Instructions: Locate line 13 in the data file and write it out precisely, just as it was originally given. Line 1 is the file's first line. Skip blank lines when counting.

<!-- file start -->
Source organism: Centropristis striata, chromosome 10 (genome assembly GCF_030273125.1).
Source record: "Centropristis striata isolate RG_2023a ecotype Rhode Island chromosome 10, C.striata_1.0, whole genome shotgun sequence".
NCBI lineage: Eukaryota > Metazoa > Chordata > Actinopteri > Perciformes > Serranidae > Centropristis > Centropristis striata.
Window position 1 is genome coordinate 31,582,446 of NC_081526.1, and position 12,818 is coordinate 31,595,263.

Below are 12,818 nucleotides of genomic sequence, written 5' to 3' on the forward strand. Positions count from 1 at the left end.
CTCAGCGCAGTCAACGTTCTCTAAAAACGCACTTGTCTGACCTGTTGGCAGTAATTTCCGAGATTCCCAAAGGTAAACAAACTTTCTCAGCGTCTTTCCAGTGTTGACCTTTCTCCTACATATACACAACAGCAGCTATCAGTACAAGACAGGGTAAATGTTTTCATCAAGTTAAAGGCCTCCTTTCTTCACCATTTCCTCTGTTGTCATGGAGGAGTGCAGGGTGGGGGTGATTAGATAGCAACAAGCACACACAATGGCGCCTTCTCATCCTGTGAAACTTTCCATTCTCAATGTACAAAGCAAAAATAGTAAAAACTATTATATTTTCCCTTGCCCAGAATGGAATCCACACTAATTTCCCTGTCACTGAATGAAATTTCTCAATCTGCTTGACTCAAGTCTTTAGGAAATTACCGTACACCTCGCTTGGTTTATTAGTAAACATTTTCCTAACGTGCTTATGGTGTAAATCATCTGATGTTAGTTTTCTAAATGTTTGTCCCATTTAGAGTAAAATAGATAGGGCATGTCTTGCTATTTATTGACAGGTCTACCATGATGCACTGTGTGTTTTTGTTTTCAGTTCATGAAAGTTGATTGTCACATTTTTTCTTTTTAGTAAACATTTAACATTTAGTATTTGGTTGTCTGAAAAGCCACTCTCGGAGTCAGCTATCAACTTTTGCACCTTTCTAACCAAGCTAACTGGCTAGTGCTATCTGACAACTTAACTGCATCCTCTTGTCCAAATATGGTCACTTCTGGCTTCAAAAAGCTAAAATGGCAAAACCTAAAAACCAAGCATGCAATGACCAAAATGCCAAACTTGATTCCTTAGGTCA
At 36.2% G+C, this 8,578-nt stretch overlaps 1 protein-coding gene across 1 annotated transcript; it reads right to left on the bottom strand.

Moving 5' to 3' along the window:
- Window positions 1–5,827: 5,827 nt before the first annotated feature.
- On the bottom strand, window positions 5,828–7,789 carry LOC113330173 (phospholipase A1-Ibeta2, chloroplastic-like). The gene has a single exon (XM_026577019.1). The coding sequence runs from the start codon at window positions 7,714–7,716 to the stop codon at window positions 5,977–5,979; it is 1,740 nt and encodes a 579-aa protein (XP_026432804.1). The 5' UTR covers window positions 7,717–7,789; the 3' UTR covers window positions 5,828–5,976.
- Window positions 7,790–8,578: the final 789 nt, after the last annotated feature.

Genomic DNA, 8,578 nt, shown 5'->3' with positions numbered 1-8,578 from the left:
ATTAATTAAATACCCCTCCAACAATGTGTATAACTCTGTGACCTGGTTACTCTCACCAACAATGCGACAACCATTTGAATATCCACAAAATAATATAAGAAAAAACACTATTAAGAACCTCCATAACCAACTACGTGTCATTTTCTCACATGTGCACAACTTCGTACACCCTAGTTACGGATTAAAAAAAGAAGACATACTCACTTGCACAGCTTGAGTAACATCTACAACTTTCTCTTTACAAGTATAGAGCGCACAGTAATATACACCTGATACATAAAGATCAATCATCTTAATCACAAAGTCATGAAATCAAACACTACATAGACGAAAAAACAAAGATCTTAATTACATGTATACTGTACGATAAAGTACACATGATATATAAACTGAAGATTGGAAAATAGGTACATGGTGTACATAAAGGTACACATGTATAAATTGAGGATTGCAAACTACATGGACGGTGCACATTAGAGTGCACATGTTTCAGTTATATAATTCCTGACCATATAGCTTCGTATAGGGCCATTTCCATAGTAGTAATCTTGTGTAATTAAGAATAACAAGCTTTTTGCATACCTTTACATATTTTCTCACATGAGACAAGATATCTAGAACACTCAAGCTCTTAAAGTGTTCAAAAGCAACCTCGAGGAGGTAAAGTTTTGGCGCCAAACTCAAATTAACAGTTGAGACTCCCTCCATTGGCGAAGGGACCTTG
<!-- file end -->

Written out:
ATTAATTAAATACCCCTCCAACAATGTGTATAACTCTGTGACCTGGTTACTCTCACCAACAATGCGACAACCATTTGAATATCCACAAAATAATATAAGAAAAAACACTATTAAGAACCTCCATAACCAACTACGTGTCATTTTCTCACATGTGCACAACTTCGTACACCCTAGTTACGGATTAAAAAAAGAAGACATACTCACTTGCACAGCTTGAGTAACATCTACAACTTTCTCTTTACAAGTATAGAGCGCACAGTAATATACACCTGATACATAAAGATCAATCATCTTAATCACAAAGTCATGAAATCAAACACTACATAGACGAAAAAACAAAGATCTTAATTACATGTATACTGTACGATAAAGTACACATGATATATAAACTGAAGATTGGAAAATAGGTACATGGTGTACATAAAGGTACACATGTATAAATTGAGGATTGCAAACTACATGGACGGTGCACATTAGAGTGCACATGTTTCAGTTATATAATTCCTGACCATATAGCTTCGTATAGGGCCATTTCCATAGTAGTAATCTTGTGTAATTAAGAATAACAAGCTTTTTGCATACCTTTACATATTTTCTCACATGAGACAAGATATCTAGAACACTCAAGCTCTTAAAGTGTTCAAAAGCAACCTCGAGGAGGTAAAGTTTTGGCGCCAAACTCAAATTAACAGTTGAGACTCCCTCCATTGGCGAAGGGACCTTG